According to a new study a drug commonly used to shrink enlarged prostate glands in men has been found to also cut the risk of developing prostate cancer.
The four-year international study of the drug, dutasteride, showed that it reduced by 23 percent the risk of being diagnosed with prostate cancer in men with an increased chance of developing the disease.
Such tumors account for the majority of all prostate cancers and grow unpredictably, causing many men to opt for aggressive surgery or radiation treatments which can leave them incontinent or impotent.
"Dutasteride may potentially offer many thousands of men a way to reduce their risk of being diagnosed with prostate cancer," said the lead author, Gerald Andriole, chief of urologic surgery at Washington University School of Medicine in St. Louis.
"This means more men could avoid unnecessary treatment for prostate cancer along with the costs and harmful side effects that can occur with treatment."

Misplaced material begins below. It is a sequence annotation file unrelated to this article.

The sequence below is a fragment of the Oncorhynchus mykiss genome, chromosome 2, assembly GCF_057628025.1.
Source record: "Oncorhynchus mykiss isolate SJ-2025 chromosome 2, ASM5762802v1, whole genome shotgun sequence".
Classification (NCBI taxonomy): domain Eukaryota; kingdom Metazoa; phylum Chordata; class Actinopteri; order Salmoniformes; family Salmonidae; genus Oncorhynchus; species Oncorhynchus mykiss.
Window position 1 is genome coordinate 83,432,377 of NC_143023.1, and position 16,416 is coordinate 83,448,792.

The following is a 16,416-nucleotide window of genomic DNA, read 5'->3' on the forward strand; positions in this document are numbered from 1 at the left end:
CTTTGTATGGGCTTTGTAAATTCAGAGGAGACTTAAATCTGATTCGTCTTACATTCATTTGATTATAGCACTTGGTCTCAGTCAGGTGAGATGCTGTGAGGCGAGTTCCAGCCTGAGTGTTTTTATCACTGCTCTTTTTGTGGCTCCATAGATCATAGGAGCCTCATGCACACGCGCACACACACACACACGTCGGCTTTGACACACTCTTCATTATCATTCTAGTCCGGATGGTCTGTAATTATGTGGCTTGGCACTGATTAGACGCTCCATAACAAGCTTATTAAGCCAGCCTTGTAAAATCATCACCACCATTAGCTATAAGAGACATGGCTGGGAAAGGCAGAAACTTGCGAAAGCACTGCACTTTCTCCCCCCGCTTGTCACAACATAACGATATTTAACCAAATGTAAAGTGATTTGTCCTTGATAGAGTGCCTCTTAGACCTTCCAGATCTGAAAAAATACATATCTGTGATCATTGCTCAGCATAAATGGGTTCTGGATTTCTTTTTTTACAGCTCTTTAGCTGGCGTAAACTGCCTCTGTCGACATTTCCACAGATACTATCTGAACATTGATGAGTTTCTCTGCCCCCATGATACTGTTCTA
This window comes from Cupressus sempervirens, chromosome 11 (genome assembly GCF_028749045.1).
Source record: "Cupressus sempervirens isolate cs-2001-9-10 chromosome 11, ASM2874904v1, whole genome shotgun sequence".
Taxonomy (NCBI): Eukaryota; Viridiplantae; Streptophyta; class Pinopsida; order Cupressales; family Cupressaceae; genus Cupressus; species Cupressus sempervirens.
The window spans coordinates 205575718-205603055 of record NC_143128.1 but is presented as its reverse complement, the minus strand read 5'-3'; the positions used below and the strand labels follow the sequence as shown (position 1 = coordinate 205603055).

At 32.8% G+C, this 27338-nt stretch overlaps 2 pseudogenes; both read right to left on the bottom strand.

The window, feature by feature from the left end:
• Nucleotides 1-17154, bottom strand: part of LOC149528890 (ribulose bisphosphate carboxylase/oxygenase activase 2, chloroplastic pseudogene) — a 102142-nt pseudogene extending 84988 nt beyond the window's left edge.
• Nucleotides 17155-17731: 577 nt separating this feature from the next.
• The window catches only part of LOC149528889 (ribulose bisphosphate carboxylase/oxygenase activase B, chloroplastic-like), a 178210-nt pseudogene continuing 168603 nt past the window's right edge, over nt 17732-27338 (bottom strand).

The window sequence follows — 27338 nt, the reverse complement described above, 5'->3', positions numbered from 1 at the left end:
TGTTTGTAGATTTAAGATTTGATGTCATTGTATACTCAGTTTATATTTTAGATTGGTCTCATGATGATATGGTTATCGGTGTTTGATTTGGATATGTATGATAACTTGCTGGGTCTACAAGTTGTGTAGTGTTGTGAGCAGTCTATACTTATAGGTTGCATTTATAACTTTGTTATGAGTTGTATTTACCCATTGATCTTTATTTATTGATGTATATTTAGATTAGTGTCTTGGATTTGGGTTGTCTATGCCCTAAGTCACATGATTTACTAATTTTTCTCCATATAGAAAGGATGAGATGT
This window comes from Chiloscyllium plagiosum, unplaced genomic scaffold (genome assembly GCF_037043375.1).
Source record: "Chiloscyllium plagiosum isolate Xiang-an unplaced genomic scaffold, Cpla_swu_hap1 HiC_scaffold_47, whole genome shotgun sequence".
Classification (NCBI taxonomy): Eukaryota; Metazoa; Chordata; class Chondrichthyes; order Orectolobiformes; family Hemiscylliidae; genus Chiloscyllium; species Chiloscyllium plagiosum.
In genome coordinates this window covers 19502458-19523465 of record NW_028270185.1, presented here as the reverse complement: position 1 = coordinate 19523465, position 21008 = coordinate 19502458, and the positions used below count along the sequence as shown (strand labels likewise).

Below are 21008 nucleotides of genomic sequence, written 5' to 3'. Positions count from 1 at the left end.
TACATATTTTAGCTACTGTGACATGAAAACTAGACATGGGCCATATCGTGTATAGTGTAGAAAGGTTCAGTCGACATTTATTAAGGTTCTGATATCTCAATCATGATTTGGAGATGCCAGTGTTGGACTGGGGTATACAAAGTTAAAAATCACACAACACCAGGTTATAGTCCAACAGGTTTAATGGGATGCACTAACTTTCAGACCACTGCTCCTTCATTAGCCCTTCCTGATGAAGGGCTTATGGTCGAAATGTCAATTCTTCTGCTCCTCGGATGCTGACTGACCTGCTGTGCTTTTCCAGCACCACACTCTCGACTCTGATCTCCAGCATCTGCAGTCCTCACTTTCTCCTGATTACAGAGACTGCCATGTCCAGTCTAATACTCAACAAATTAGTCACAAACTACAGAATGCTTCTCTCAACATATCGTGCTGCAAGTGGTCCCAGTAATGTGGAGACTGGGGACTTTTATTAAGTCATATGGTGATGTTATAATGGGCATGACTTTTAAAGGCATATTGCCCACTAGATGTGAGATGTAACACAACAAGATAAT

The trial of the drug was carried out in 250 sites in 42 countries involving some 8,231 men aged between 50 to 75, who were randomly given either a placebo or a daily dose of the drug.
Two years after the start of the trials, and then four years after, the men were given biopies, said the study published in Thursday's issue of the New England Journal of Medicine.
Some 659 men or 19.9 percent taking dutasteride were diagnosed with prostate cancer, compared to 858 men or 25.1 percent taking a placebo. None of the men in the study died of prostate cancer.
Among men with a family history of prostate cancer, the drug reduced the relative risk of a prostate cancer diagnosis by 31.4 percent.
"The most likely explanation for the study's results is that dutasteride is keeping tumors small or even shrinking them to the point that they are unlikely to be detected by a biopsy," said Andriole, who also treats patients at Barnes-Jewish Hospital and the Siteman Cancer Center.
Dutasteride was most effective at reducing the risk of medium-grade tumors.
The study was funded by GlaxoSmithKline, the manufacturer of Avodart, which is the brand name of the drug.